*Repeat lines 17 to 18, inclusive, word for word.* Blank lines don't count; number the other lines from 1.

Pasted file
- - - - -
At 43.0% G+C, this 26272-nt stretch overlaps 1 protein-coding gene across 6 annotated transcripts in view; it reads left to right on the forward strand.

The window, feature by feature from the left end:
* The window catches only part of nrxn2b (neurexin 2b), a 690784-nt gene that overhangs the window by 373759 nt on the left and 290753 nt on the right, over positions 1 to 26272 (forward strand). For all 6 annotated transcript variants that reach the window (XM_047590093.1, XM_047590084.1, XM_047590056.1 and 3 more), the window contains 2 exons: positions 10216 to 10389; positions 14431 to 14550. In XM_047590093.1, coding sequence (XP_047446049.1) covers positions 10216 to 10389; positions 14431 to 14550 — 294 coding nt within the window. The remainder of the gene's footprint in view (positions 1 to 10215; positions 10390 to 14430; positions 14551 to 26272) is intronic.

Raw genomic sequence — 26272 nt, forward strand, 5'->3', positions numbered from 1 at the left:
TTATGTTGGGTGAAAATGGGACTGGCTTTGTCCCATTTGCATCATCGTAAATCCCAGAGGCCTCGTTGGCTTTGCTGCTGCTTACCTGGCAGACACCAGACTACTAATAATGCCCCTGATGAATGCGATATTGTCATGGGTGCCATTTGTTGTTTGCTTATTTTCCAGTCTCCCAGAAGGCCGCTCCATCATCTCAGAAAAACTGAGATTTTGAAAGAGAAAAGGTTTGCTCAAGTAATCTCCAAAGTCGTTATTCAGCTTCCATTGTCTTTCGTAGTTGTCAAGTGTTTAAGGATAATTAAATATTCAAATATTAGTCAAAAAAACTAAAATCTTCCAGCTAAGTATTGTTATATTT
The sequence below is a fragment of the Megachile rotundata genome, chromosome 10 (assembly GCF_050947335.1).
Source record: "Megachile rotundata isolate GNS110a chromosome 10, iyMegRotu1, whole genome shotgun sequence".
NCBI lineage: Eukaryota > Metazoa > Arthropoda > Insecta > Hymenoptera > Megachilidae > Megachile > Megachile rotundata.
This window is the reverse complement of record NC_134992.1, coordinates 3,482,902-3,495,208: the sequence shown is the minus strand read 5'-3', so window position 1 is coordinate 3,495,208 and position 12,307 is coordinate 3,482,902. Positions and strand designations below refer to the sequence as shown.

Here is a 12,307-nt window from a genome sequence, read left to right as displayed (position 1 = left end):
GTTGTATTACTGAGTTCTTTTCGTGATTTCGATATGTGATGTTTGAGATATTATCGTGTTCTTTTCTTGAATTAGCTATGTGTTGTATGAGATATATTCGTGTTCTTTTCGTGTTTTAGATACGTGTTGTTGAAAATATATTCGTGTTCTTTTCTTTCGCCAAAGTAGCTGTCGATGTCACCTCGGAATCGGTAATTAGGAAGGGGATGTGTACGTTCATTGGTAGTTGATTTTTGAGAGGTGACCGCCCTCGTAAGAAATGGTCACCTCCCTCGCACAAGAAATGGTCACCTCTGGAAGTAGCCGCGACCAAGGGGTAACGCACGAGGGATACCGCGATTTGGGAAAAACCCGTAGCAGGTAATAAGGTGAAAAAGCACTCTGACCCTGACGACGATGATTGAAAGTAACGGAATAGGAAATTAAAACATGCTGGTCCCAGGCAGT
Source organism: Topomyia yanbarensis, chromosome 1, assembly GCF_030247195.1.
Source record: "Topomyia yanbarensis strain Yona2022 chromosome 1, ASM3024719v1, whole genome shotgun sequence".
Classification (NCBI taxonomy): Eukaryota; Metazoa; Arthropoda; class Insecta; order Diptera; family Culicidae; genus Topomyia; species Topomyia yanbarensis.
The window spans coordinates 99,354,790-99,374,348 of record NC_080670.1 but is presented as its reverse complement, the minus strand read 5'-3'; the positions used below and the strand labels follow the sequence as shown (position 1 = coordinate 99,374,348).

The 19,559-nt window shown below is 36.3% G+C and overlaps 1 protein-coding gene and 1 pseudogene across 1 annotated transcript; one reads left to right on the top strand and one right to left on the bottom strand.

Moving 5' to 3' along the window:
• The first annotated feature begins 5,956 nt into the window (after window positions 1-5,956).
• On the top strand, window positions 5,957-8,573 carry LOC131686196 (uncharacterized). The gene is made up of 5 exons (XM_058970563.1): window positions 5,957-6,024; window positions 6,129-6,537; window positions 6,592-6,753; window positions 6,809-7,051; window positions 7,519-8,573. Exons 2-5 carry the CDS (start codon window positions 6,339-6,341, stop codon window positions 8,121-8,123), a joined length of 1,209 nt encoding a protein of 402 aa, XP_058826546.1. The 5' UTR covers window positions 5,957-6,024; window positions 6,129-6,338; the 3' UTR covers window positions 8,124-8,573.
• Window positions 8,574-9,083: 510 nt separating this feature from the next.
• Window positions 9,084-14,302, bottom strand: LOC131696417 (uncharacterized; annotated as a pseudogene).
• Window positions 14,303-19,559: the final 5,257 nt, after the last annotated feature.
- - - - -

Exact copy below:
Moving 5' to 3' along the window:
• The first annotated feature begins 5,956 nt into the window (after window positions 1-5,956).